Buffalo Garden Great Plant

How I tulip

I get asked how we get such good looking tulips in our front yard.

I get asked a lot about how to get such good looking tulips in our front yard.

The most common question is, “Do you take them out and store them after they’re done blooming?

It doesn’t hurt to start off with an 1897 Victorian Dutch Colonial Revival-style house (with matching potting shed) to go with your Dutch tulips.

We don’t have the right growing conditions (or staff) to keep the bulbs going for another year. They don’t perennialize like daffodils. Some tulips do perennialize. These are not those.

After the flowers go, we trim the stalk to keep it from going to seed so that energy can go towards helping the bulb. We also keep the leaves going for as long as they look green and healthy, again, to encourage any extra energy to go towards the bulb. Tying them? That seems cruel.

Even with all that, not all will come back next year, and if they do, they will most likely be wimpier and less vigorous than this year.

Tulips as annuals

This I learned from Buffalo-based Garden Ranter Elizabeth Licata years ago. Your best bet is to treat them as best you can and buy new healthy ones in the fall and add them to your beds. If you start treating tulip bulbs like annuals that have to be planted each year, you’ll be happier, sleep better at night, your skin will clear up, and your hair will be silkier. (You won’t lose weight though. They’re not magic!)

The work

Where I can dig large holes and throw in bunches of bulbs, I do.

Planting them up each fall takes a full afternoon. I take my hand trowel and stab the ground and plop in a bulb. I stab and plop, stab and plop, until I can stab and plop no more. Some times, if there’s room for digging, I dig a wider hole and throw a bunch- 4-5 bulbs or more) into one hole. I get my tulips from Colorblends Wholesale Flower Bulbs. They sell them in color mixes, which is one less decision I have to make. They sell them in the pre-packaged blends, in singles, and also do have perennial tulips, among others.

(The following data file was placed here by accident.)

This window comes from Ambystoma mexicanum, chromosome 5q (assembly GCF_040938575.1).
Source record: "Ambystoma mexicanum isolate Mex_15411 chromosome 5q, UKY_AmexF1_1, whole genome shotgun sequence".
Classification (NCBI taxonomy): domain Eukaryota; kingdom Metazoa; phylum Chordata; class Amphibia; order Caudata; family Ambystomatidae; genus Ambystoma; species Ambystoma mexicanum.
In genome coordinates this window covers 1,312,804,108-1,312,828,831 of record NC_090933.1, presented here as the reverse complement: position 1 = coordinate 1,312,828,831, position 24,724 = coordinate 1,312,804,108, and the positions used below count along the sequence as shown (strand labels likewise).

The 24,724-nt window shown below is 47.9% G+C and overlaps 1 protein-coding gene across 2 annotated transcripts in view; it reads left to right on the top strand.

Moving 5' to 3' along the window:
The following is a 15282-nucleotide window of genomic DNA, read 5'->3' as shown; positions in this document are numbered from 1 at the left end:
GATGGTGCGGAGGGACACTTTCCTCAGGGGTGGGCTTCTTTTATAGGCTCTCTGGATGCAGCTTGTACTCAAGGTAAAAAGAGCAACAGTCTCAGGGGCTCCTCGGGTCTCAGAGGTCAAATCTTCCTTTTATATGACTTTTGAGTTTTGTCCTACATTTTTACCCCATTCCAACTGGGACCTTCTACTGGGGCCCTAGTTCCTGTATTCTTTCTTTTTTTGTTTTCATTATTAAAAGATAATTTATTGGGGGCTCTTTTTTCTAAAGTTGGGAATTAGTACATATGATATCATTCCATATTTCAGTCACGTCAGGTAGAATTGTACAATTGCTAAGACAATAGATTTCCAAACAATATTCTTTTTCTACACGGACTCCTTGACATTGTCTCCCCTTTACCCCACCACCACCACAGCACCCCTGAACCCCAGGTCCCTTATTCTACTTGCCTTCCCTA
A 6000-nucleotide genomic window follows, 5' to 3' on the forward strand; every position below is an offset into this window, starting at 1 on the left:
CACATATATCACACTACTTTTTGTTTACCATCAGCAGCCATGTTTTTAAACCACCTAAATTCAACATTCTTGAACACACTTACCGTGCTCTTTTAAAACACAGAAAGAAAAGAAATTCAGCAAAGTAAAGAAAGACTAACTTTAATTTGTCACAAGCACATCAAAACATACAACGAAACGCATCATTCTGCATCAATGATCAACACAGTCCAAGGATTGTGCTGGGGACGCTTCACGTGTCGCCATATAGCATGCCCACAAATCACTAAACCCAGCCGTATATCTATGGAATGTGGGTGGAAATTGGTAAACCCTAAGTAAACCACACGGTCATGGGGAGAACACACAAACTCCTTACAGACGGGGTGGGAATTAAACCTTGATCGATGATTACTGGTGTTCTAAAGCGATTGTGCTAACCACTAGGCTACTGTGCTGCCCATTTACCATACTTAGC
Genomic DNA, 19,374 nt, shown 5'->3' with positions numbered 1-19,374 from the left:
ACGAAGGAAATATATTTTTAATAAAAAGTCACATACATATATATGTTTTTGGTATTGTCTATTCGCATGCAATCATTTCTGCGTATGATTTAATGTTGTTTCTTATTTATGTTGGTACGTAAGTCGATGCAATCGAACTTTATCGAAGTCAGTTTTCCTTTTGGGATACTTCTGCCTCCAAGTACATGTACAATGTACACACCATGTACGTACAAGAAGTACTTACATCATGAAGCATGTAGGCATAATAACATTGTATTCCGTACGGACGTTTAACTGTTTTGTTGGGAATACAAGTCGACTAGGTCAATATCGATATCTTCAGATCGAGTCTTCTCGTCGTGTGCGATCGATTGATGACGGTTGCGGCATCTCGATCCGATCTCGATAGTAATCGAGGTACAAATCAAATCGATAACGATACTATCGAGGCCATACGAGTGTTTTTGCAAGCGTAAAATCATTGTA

I always plant my tulips in the front yard and hellstrip. In the early spring we don’t spend any time chilling (literally) in the back yard. The front yard is where we’re always zooming by and enjoy the cheeriness.

And the neighborhood loves them, judging by the number of people that takes pictures of them and take pictures of kids and loved ones in them. I see you all from my office window, Don’t think I don’t see you!

The tulips go in and around all my established perennials. There are so many perennials in there it’s too exhaustive to list! But among them are:

Too much is never enough!
  • Heuchera
  • Hostas
  • Hibiscus
  • Lungwort
  • Black-eyed-Susans
  • Grasses
  • Crocosmia
  • Balloon flowers
  • Chinese lanterns
  • Lady’s mantle
  • Cup Plants
  • Hydrangea
  • Lavender
  • A Japanese maple
  • Shrubs
  • Pounds and pounds of dreaded Chameleon plant (hate, hate, HATE, HATE!)
  • and much, much more!

The joy

The few hours of work in the Fall will leave you with 4-6 weeks of unadulterated joy in the Spring (if you also add in the daffodil blooming time). And the daffodils were on fleek this year too. (Not 100% sure what “on fleek” means, but have been dying to use it). The daffodils do come back every year to say hello.

The hellstrip is now the “Hello! Strip”. You can se some of the established perennials starting to compete for sunlight and attention.

Jim Charlier is an advertising designer/photographer/crafter with a serious gardening problem. He's co-written a garden design book featuring the funky, quirky and fun gardens by the gardeners of Buffalo titled "Buffalo-Style Gardens: Create a Quirky, One-of-a-Kind Private Garden with Eye-Catching Designs" (BuffaloStyleGardens.com); he writes a long-standing garden blog (ArtofGardening.org); led the largest garden tour in America, Garden Walk Buffalo; has written for, or provided photography for dozens of magazines and books; has made presentations and participated in panel discussions on garden design and garden tourism nationally and internationally.

3 comments on “How I tulip

  1. Connie Stofko

    The tulips look beautiful! And I love your tips.

    Liked by 1 person

  2. I leave my tulips in hoping for the best. The late-flowering ones are the least reliable (maybe 2 years), while species and ‘Impression” series, and Darwins return for me every year. I do give my beds a topdressing of compost and cow manure, plus, when I interplant annuals and perennials, I always add a bit of organic fertilizer to the planting area. Color-blends is a very good company to deal with, I have in the past. Another planting tip is to install tulip bulbs in groups, not “soldier straight” lines. Garden design tip: #DidYouKnow you can get a nice show if planting in triangles, to have a single point aiming at you. Thank you, Jim! I love this article. For anyone who has not see Jim’s gardens, put it in your bucket list!

    Liked by 1 person

  3. Glorious!! One of these days, I’ll have to see that display in person 🙂

    Liked by 1 person

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